In a discussion about Roland Barthes and Camera Lucida, David L. Eng makes comments about photography that can readily be applied to the concept of the Web. The Web has the potential to be, like photography, “a medium in which the distance between the referent and its signifier is collapsed [. . .], in which the boundary separating representation and ‘reality’ blurs.” (4) The Web, again like a photograph, arrests an object in time, collapsing a “three-dimensional object into a two-dimensional plane” (5) that suggests spatial convergence of object and image but which in fact does not—cannot—converge them. The “space between image and object can never be entirely eliminated” (ibid.). The camera lens—and, in effect, the Web designer’s “lens”—shapes the information by choosing a particular point of view, a point of view that (ideally) the museum integrates into its mission. This “ideal geometral point from which we perceive reality is not merely a physical but an ideological positioning” notes Eng, and then he raises a question which directly relates to this issue of how museums use their websites. “How does the imperative to see the world from a particular temporal, spatial, and ideological location—to accept its reality from a particular social point of view—intersect with the domain of history?” (6)
In the arena of public history, resolving what “truth” or “reality” is or how it should be presented is tied to a complex series of issues that have been vexing curators since the 1960s. These issues are so contentious that at times they have complicated matters of presentation within the physical space almost to the point of paralysis (as with the Smithsonian Institution’s “Enola Gay” exhibit, for instance). When exhibits move into a virtual space that many people do not understand, presentation and ideology operate under additional constraints. This website cannot address all of these issues, but it takes a necessary look at how some of them govern what museums are able to put on the Web. Because of the Web's capacity for contextualization and multiple viewpoints, an argument might be made that museum websites can portray “truth” and “reality” better than the physical space can. It might also be argued that the virtual space is ultimately the more democratic one, as it can present a full range of perspectives within the same “house.”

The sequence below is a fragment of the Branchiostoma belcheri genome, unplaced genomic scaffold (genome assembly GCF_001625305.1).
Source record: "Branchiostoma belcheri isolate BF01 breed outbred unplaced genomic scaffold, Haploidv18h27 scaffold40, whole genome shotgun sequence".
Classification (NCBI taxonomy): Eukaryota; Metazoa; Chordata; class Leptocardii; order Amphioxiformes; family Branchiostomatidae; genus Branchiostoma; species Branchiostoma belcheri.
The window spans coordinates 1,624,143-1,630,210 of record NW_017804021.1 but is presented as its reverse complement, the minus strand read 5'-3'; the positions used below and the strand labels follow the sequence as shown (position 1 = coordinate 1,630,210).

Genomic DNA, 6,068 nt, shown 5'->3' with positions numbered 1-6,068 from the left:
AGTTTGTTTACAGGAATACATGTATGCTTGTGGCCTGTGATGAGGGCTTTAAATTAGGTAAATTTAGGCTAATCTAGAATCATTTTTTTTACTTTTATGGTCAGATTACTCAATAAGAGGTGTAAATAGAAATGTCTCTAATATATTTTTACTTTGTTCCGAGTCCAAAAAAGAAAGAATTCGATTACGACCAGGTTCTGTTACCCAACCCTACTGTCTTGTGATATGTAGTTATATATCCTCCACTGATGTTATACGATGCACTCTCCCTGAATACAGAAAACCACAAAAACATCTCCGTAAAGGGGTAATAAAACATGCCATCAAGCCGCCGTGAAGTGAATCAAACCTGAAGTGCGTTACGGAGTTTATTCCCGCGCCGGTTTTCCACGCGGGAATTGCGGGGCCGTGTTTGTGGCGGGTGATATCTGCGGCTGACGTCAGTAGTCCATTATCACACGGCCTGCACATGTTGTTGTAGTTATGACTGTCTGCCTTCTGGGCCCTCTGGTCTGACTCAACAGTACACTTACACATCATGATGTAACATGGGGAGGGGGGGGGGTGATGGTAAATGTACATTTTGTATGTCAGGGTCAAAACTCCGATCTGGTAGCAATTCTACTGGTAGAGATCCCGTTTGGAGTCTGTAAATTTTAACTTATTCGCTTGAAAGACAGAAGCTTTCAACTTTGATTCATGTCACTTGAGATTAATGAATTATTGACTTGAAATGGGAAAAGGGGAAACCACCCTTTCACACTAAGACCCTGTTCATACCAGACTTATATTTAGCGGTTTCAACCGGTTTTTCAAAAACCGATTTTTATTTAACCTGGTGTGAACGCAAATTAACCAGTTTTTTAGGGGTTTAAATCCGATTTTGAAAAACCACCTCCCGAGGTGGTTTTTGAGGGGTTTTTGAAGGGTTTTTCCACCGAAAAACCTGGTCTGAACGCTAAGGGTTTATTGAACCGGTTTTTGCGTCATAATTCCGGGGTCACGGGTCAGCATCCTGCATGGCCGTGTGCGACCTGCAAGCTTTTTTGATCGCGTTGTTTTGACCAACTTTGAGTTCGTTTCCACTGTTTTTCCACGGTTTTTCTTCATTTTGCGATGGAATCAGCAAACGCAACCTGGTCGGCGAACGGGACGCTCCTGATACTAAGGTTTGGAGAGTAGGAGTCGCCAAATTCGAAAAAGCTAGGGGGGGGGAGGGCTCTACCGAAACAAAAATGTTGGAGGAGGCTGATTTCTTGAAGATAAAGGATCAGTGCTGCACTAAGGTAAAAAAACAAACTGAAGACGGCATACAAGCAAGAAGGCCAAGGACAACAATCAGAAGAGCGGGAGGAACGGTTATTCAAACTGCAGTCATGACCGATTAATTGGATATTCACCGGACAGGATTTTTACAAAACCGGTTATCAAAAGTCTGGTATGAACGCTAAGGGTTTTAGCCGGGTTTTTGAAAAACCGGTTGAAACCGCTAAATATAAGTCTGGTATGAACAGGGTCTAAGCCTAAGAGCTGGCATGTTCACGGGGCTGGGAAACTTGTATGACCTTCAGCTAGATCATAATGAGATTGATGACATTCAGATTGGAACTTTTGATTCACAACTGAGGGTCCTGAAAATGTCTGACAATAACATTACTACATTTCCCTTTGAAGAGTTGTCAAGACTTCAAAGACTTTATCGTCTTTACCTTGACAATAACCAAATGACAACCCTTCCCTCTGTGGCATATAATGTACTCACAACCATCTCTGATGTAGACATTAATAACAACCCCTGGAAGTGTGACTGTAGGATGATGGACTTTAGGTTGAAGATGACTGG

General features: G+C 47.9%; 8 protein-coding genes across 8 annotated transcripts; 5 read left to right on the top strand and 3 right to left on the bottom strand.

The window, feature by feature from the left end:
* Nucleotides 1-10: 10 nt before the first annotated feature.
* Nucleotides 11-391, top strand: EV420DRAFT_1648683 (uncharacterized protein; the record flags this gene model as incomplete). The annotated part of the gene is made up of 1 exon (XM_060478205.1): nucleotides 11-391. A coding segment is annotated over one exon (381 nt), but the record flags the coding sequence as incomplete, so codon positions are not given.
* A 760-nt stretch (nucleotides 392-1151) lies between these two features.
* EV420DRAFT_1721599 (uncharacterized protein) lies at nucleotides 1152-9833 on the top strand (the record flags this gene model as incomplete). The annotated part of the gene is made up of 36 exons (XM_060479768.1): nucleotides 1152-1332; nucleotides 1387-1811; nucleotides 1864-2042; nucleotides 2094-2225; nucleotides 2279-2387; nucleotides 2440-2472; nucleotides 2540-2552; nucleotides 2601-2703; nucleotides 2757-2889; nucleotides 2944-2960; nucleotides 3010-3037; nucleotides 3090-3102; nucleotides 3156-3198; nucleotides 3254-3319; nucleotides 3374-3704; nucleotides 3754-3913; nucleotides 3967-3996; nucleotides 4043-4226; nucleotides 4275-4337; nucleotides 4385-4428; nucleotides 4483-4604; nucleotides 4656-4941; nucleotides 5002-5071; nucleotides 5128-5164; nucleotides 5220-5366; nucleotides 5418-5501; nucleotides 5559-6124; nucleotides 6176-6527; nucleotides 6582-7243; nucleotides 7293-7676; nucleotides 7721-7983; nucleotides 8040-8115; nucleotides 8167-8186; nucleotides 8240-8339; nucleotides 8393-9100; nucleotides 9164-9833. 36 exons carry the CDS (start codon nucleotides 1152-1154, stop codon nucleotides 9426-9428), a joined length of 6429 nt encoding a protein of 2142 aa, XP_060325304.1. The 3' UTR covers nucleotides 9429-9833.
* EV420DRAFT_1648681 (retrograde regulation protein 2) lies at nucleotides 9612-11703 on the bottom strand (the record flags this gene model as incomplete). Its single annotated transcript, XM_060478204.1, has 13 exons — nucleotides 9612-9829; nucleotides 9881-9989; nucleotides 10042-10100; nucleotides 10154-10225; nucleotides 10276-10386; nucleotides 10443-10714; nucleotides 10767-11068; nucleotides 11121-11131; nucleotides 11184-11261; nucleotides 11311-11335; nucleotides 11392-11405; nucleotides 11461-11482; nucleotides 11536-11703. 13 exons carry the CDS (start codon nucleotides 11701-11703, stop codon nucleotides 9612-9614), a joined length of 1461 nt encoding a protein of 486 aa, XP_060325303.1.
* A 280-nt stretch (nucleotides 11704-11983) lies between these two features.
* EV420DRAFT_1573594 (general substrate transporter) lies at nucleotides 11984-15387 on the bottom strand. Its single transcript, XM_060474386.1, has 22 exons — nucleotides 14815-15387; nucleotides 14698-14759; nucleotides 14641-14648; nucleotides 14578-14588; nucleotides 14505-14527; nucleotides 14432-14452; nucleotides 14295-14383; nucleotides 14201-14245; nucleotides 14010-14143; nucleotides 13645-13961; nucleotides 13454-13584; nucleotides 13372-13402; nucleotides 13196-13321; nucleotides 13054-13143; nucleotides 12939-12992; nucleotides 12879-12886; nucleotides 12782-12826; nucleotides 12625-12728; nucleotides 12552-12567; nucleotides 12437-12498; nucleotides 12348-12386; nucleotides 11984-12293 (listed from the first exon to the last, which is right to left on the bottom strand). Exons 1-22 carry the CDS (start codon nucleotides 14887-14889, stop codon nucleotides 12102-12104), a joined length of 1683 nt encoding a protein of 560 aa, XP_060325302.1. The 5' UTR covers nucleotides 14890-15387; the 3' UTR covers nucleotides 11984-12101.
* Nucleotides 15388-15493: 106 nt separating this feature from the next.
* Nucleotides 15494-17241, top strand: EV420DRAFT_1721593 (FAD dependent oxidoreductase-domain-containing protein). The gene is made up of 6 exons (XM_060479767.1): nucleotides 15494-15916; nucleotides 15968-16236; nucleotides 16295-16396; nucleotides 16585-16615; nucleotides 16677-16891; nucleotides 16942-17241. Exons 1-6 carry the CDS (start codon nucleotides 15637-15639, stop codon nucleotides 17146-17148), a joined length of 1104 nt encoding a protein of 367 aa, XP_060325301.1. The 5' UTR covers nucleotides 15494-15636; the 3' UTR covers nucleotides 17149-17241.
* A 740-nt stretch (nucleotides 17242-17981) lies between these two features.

An essential element of this argument is that the Web attracts a wider audience with a greater diversity of economic, ethnic, and educational backgrounds than is typically associated with museums, and “surfing” the Web can land all kinds of people in a museum site. If it is interesting enough, they will stay there. With features including text, graphics, animation, audio, video, and/or three-dimensional imaging, a website can be incredibly entertaining, and in the process replicate nearly every aspect of the physical museum visit except for the physicality itself. According to Jacob Nielsen, however, only ten percent of users scroll beyond the first screen. (7) The top four or five inches (the area known as “above the fold”) are the most critical in the design. Whether viewers just “hit” the site or “visit” it (remaining more than ten seconds) depends in part on their intent but also in part on that seven-second impression of the top third of the page. If it’s powerful, someone might walk through the virtual door and discover a marvelous world hitherto undreamed of.